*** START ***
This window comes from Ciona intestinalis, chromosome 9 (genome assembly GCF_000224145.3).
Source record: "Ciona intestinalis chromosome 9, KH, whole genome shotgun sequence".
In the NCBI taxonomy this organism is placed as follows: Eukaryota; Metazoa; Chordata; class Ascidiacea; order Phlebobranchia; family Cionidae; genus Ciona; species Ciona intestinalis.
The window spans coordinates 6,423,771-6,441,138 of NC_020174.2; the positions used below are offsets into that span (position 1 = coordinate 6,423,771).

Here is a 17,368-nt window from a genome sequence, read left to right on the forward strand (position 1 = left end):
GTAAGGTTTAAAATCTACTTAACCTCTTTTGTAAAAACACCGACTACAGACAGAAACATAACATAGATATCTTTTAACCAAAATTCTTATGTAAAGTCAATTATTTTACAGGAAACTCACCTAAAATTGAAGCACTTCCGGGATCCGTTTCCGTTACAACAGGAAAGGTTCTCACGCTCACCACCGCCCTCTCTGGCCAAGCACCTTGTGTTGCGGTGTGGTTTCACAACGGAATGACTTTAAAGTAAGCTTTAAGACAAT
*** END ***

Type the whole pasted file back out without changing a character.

This window comes from Ciona intestinalis, chromosome 9 (genome assembly GCF_000224145.3).
Source record: "Ciona intestinalis chromosome 9, KH, whole genome shotgun sequence".
In the NCBI taxonomy this organism is placed as follows: Eukaryota; Metazoa; Chordata; class Ascidiacea; order Phlebobranchia; family Cionidae; genus Ciona; species Ciona intestinalis.
The window spans coordinates 6,423,771-6,441,138 of NC_020174.2; the positions used below are offsets into that span (position 1 = coordinate 6,423,771).

Here is a 17,368-nt window from a genome sequence, read left to right on the forward strand (position 1 = left end):
GTAAGGTTTAAAATCTACTTAACCTCTTTTGTAAAAACACCGACTACAGACAGAAACATAACATAGATATCTTTTAACCAAAATTCTTATGTAAAGTCAATTATTTTACAGGAAACTCACCTAAAATTGAAGCACTTCCGGGATCCGTTTCCGTTACAACAGGAAAGGTTCTCACGCTCACCACCGCCCTCTCTGGCCAAGCACCTTGTGTTGCGGTGTGGTTTCACAACGGAATGACTTTAAAGTAAGCTTTAAGACAAT